An Overview of Intertrigo

Prevention is key to avoiding this unpleasant and uncomfortable rash

An illustration of the Candida albicans fungus.
An illustration of the Candida albicans fungus. MedicalRF.com/Getty Images

Intertrigo (intertriginous dermatitis) is an inflammatory rash that occurs between skin folds—areas of the body where skin touches skin, such as the armpits, the groin, under breasts, or within fat folds—as a result of friction, moisture, and lack of airflow. Because these folds are warm and moist, they provide ideal conditions for Candida albicans (yeast), other fungi, or bacteria to take hold, infecting the rash and worsening symptoms.

Symptoms

Intertrigo is characterized by an intensely red, macerated, glistening rash with scaling on the edges. The rash extends just beyond the limits of the opposing skin folds. Satellite lesions (small areas of the same rash that are close to the main one) are characteristic of intertrigo and Candida skin infections. Intertrigo manifests itself as diaper rash in babies and incontinent adults; urine and feces can aggravate an existing rash and make healing difficult. 

The rash can cause itching, burning, and stinging. Worsening symptoms suggest that the area has become infected with yeast or bacteria, and crusting, erosions, and other complications can occur as a result. In severe cases, infected areas may ooze or emit a foul odor.

In people with diabetes, infectious intertrigo may result in cellulitis, a potentially serious infection that can cause red streaks, fever, nausea, and vomiting.

Causes

You are at risk for getting intertrigo if you:

  • Are overweight or obese
  • Have diabetes
  • Have psoriasis
  • Are incontinent and wear diapers
  • Have a suppressed immune system due to chemotherapy or HIV
  • Wear a splint, brace, or prosthetic limb 

Hot, humid weather can cause intertrigo, especially in those who have other risk factors. Wearing tight, abrasive underclothing or dirty or sweaty clothing in general increases your risk, as does poor hygiene or not showering or bathing daily, especially after exercise. Skin that is exposed to urine or feces is also more vulnerable to infection.

Intertrigo may be a side effect of certain medications, so talk to your doctor about making adjustments if you think any drug you're taking may be a factor. If you have psoriasis, speak to your doctor about how to better manage that condition to prevent intertrigo from developing.

Diagnosis

The majority of cases of intertrigo can be diagnosed based on the rash's characteristic appearance and consideration of your risk profile.

If there is any question about the diagnosis, a KOH test—in which dead skin cells are scraped on to a slide, mixed with a potassium hydroxide solution, and heated before being examined under a microscope—can be performed to detect the presence of yeast (this is a painless procedure). A bacterial culture can help diagnose a secondary bacterial infection, if present.

Treatment

Uncomplicated, uninfected intertrigo can be treated with barrier ointments, such as petrolatum (Vaseline) and zinc oxide (Desitin). Applying cotton compresses saturated with drying solution such as Burow's solution to the skin folds for 20 to 30 minutes several times a day can also help the rash heal.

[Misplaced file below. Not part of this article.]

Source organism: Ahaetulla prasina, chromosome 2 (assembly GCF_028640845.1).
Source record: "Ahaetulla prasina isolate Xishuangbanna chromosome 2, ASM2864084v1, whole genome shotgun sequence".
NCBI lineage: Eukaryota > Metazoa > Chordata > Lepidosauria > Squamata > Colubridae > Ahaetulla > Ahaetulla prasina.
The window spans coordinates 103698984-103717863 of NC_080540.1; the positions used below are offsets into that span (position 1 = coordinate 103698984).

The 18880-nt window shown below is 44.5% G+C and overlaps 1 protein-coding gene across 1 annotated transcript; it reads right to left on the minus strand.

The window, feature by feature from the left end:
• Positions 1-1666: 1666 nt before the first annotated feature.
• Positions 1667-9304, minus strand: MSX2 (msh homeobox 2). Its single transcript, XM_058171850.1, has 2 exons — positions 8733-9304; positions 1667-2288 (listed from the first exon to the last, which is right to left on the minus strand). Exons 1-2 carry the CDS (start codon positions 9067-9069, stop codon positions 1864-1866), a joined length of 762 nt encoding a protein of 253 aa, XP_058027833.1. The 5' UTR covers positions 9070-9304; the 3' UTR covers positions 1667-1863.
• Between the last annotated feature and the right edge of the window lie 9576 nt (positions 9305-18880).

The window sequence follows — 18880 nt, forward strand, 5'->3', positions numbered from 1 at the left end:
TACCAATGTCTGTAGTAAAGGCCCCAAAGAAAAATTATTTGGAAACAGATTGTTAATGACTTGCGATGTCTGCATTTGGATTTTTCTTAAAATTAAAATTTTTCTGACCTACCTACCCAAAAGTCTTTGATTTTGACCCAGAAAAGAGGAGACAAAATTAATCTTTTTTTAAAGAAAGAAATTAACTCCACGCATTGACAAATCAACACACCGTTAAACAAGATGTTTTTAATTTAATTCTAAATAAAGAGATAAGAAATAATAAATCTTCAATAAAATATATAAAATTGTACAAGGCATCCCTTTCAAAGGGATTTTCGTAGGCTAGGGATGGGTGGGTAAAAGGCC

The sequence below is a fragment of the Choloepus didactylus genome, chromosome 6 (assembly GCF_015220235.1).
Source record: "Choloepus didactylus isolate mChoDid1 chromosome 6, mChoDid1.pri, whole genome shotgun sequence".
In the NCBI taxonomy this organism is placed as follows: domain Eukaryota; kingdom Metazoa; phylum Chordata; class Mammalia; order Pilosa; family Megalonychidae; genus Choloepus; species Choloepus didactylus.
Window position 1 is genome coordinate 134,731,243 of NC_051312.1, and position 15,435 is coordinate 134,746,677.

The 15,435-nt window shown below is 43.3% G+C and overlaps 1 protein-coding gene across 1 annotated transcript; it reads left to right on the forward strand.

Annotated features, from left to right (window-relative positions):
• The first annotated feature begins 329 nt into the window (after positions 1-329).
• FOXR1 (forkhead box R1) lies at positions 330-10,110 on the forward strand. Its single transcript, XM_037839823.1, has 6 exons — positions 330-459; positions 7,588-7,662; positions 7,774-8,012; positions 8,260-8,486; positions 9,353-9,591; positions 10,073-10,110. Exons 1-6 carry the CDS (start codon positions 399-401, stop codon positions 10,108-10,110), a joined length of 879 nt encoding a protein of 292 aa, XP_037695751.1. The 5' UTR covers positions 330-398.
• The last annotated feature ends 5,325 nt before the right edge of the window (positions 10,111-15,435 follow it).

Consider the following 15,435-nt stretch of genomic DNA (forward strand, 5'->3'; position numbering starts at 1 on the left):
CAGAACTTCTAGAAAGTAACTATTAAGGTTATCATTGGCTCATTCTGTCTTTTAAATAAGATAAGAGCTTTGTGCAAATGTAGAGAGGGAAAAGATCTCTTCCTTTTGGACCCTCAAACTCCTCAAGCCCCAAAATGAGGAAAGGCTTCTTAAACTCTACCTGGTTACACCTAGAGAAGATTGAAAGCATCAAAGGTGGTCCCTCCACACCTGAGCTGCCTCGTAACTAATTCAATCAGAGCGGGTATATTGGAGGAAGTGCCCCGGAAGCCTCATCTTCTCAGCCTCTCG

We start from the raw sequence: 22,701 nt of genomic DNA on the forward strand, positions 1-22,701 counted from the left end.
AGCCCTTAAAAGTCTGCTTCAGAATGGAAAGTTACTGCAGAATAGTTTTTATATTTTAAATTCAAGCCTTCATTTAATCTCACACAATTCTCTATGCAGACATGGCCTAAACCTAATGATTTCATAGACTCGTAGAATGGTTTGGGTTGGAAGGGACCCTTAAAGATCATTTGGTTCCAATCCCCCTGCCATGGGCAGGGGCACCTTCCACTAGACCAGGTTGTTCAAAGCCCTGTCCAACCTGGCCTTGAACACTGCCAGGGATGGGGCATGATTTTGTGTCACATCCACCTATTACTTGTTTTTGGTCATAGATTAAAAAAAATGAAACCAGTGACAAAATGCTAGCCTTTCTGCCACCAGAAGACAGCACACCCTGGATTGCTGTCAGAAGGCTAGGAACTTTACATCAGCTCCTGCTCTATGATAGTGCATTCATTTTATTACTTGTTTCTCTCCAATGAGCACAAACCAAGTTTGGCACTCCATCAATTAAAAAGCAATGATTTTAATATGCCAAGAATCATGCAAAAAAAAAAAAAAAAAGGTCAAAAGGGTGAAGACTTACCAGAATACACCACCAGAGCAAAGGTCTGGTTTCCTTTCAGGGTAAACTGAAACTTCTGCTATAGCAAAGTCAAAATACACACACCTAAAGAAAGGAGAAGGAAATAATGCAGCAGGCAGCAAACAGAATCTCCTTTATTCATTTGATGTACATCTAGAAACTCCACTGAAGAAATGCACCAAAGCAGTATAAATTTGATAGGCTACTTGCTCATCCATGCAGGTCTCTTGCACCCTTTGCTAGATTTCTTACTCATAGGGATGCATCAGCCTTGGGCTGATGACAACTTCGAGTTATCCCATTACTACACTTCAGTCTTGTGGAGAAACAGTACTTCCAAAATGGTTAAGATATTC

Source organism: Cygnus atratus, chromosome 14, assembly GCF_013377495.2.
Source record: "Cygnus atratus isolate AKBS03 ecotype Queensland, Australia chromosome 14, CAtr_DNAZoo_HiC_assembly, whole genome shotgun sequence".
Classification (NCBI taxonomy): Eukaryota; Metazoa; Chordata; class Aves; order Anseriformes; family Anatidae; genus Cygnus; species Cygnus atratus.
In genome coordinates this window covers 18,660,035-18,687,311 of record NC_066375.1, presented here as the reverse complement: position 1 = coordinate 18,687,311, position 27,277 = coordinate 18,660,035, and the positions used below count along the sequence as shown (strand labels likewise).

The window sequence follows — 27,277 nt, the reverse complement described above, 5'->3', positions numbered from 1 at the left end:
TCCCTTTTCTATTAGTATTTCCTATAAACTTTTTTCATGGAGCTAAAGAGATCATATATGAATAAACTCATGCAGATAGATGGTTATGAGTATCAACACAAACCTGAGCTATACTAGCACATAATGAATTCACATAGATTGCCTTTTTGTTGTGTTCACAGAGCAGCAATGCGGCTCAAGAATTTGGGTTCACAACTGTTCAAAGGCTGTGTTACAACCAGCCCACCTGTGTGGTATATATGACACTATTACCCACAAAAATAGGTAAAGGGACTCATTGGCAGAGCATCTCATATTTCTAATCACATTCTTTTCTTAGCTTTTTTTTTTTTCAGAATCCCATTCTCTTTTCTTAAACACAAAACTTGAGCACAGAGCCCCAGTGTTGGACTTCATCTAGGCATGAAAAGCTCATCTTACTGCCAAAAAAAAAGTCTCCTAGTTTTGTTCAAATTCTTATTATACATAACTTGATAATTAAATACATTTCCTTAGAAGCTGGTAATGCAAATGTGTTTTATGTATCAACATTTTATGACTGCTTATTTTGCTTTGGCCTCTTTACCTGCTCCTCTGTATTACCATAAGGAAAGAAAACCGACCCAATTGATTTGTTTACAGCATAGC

For Candida and other fungal infections, topical creams are used; some come in both over-the-counter and prescription strengths. These include:

  • Ecoza, Spectazole (econazole)
  • Extina, Nizoral A-D (ketoconazole)
  • Lotrimin AF (clotrimazole)
  • Micostatin Topical, NyStop (nystatin)
  • Oxistat (oxiconazole)
  • Zeabsorb AF (miconazole)

Antibiotic ointments, available by prescription, are typically used for bacterial infections. These include:

  • Bactroban (mupirocin)
  • Erymax, Romycin (erythromycin)

Your doctor may also prescribe a topical steroid cream, such as hydrocortisone, to reduce itching. In some cases, oral antifungals and antibiotics are necessary to cure the infection.

Prevention

Prevention is key. Once intertrigo sets in, it can be difficult to cure unless the root causes (such as obesity) are addressed. To prevent infection, take the following measures:

  • Keep the skin folds as dry as possible
  • Change out of sweaty clothes as soon as possible after exercising
  • Use an antiperspirant to keep armpits dry 
  • Wash daily with an antibacterial soap 
  • Apply antifungal powder to susceptible areas
  • Dry off well after bathing or showering
  • Reduce skin-to-skin contact 
  • Wear loose, soft underclothing instead of tight bras and underwear
  • Wear a supportive bra if the skin under the breasts is infected
  • Change diapers frequently and clean the area well
  • If you have diabetes, make sure your blood sugar is well-controlled

A Word From Verywell

Intertrigo can be uncomfortable and stubborn, so try to be vigilant about taking preventive measures and doing what you can to eliminate risk factors that are within your control. Even if you're certain that the skin condition is the culprit for your discomfort, it's best to consult a physician to get a proper diagnosis and an effective treatment plan.

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View Article Sources
  • Intertrigo. American Academy of Family Physicians. https://familydoctor.org/condition/intertrigo/.
  • Intertrigo. MedlinePlus. https://medlineplus.gov/ency/article/003223.htm.